Love in the time of COVID: Dating apps are thriving
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As the weather gets colder, and COVID-19 infection rates rise, Americans are heading indoors, isolating again and … going online to date.
Some predicted that online dating would take a hit from the pandemic. After all, who wants to risk infection by meeting with strangers?
People like 38-year-old Jen Filz, who started doing the online dating thing for the first time in March, as Milwaukee locked down. “I’m a very social person,” explained Filz. “So it was really hard for me to suddenly go from going out and talking to random people to having absolutely no interaction with anyone.” Filz has joined Hinge, Tinder, Bumble and Facebook Dating.
She’s part of a trend. Dating app usage is growing during the pandemic. According to data company Apptopia, the top 20 apps have gained 1.5 million daily active users this year.
Jonathan Kay, the founder of Apptopia, said it’s not just the big brand names in online dating that are growing. “We’re starting to see like a bunch of niche dating apps pop up as well, which I think are actually taking some market share away from larger players,” he said.
Apps like BLK for Black singles and Chispa for Latinx people.
It is, of course, that time of year known as “cuffing season”: when you wanna be tied to one person, because it’s getting colder, the holidays are approaching, and your nosy aunt is definitely going to ask if you’re dating someone.
But analyst Ali Mogharabi at Morningstar said it’s not just that. “You’ve got singles sitting at home wanting that interaction, a lot of them basically began using online dating apps even more,” Mogharabi said.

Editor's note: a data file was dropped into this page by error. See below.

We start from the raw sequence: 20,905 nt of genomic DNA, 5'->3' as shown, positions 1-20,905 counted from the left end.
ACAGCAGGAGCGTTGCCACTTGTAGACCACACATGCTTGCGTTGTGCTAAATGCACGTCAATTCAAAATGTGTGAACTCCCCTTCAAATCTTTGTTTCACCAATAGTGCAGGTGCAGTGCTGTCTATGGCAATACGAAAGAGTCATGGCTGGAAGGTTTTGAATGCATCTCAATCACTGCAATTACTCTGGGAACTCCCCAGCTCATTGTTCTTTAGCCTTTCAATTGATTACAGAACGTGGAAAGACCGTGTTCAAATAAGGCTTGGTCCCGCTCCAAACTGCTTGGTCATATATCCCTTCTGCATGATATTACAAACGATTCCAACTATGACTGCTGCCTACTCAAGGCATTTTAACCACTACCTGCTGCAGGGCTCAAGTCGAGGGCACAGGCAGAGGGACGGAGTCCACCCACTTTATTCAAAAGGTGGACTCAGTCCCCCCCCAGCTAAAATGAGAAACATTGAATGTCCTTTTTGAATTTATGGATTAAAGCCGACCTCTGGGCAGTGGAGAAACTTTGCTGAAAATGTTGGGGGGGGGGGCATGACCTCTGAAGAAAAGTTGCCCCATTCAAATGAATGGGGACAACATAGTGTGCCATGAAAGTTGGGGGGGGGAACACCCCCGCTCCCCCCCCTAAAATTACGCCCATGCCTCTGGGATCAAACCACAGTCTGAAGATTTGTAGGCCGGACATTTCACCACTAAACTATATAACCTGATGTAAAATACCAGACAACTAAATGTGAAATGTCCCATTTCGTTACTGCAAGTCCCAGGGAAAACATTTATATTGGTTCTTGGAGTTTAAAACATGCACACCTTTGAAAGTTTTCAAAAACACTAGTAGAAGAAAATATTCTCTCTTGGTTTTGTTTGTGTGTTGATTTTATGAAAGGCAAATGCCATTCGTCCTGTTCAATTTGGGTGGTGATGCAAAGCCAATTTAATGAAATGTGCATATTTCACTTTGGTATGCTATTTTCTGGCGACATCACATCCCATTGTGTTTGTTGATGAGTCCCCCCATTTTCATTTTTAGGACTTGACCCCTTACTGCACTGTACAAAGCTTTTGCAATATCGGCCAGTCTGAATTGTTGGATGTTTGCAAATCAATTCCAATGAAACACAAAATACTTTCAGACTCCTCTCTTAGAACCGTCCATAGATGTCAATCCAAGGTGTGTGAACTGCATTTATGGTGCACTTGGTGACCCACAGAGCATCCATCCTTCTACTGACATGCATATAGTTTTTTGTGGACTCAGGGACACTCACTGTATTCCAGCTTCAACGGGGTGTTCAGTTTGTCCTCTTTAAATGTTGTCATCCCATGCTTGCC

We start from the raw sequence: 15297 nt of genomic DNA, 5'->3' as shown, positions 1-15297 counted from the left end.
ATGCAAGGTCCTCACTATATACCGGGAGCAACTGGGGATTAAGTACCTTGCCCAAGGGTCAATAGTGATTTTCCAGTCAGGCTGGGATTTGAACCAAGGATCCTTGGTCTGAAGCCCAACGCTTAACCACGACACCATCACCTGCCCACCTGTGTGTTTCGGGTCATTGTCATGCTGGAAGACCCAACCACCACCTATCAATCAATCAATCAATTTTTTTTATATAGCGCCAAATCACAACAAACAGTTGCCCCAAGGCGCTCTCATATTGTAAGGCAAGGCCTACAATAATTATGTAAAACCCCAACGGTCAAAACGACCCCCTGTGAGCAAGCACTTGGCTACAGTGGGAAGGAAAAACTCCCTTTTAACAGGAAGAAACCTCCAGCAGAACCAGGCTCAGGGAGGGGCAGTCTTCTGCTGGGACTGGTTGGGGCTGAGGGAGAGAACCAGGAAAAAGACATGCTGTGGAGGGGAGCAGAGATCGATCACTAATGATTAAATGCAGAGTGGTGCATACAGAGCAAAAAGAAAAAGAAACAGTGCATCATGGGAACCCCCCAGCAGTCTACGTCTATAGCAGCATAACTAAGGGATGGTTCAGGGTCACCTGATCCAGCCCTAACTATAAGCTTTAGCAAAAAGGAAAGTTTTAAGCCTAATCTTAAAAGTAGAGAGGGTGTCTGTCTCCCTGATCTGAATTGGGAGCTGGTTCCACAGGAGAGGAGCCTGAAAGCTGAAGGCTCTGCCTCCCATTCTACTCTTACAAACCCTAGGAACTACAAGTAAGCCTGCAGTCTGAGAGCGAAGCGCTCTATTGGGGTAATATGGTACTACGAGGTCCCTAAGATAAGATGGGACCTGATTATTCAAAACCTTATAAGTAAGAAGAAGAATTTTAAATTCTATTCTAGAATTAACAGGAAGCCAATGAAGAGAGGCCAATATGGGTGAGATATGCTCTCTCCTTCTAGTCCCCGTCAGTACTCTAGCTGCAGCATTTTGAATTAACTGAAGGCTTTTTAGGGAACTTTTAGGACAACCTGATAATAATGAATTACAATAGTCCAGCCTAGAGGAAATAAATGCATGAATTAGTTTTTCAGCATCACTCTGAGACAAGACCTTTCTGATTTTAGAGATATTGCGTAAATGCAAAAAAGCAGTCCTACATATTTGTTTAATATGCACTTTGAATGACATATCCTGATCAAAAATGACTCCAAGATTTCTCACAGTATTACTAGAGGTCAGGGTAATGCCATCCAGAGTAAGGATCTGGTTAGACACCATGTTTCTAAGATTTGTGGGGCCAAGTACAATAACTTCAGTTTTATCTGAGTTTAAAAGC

There are also signs hookup culture could be waning in the era of COVID-19, with infection a constant concern. Jen Filz of Milwaukee said she’s definitely noticed that “there’s a lot more like, ‘Hey lets try to like Zoom date or whatever else before we actually meet.'”
At least for the time being, her dates are exclusively on Zoom.
COVID-19 Economy FAQs
What are the details of President Joe Biden’s coronavirus relief plan?
The $1.9 trillion plan would aim to speed up the vaccine rollout and provide financial help to individuals, states and local governments and businesses. Called the “American Rescue Plan,” the legislative proposal would meet Biden’s goal of administering 100 million vaccines by the 100th day of his administration, while advancing his objective of reopening most schools by the spring. It would also include $1,400 checks for most Americans. Get the rest of the specifics here.
What kind of help can small businesses get right now?
A new round of Paycheck Protection Program loans recently became available for pandemic-ravaged businesses. These loans don’t have to be paid back if rules are met. Right now, loans are open for first-time applicants. And the application has to go through community banking organizations — no big banks, for now, at least. This rollout is designed to help business owners who couldn’t get a PPP loan before.
What does the hiring situation in the U.S. look like as we enter the new year?
New data on job openings and postings provide a glimpse of what to expect in the job market in the coming weeks and months. This time of year typically sees a spike in hiring and job-search activity, says Jill Chapman with Insperity, a recruiting services firm. But that kind of optimistic planning for the future isn’t really the vibe these days. Job postings have been lagging on the job search site Indeed. Listings were down about 11% in December compared to a year earlier.
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